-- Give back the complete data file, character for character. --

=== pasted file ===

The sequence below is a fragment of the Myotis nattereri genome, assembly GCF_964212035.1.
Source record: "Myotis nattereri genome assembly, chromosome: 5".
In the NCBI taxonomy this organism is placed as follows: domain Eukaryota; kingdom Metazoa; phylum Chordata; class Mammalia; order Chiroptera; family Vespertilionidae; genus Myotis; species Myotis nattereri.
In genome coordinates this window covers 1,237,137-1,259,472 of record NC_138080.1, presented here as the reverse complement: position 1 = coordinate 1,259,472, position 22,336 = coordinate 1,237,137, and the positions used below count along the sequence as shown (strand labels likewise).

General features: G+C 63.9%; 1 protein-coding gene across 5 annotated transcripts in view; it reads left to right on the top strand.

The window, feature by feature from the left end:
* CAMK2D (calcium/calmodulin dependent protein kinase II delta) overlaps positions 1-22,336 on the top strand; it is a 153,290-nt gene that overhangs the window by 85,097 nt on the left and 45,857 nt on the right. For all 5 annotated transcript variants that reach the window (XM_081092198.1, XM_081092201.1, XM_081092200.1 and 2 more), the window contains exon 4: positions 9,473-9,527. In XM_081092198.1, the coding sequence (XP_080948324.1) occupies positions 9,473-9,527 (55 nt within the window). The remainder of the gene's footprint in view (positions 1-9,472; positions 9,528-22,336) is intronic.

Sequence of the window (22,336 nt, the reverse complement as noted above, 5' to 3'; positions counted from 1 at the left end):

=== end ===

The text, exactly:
The sequence below is a fragment of the Myotis nattereri genome, assembly GCF_964212035.1.
Source record: "Myotis nattereri genome assembly, chromosome: 5".
In the NCBI taxonomy this organism is placed as follows: domain Eukaryota; kingdom Metazoa; phylum Chordata; class Mammalia; order Chiroptera; family Vespertilionidae; genus Myotis; species Myotis nattereri.
In genome coordinates this window covers 1,237,137-1,259,472 of record NC_138080.1, presented here as the reverse complement: position 1 = coordinate 1,259,472, position 22,336 = coordinate 1,237,137, and the positions used below count along the sequence as shown (strand labels likewise).

General features: G+C 63.9%; 1 protein-coding gene across 5 annotated transcripts in view; it reads left to right on the top strand.

The window, feature by feature from the left end:
* CAMK2D (calcium/calmodulin dependent protein kinase II delta) overlaps positions 1-22,336 on the top strand; it is a 153,290-nt gene that overhangs the window by 85,097 nt on the left and 45,857 nt on the right. For all 5 annotated transcript variants that reach the window (XM_081092198.1, XM_081092201.1, XM_081092200.1 and 2 more), the window contains exon 4: positions 9,473-9,527. In XM_081092198.1, the coding sequence (XP_080948324.1) occupies positions 9,473-9,527 (55 nt within the window). The remainder of the gene's footprint in view (positions 1-9,472; positions 9,528-22,336) is intronic.

Sequence of the window (22,336 nt, the reverse complement as noted above, 5' to 3'; positions counted from 1 at the left end):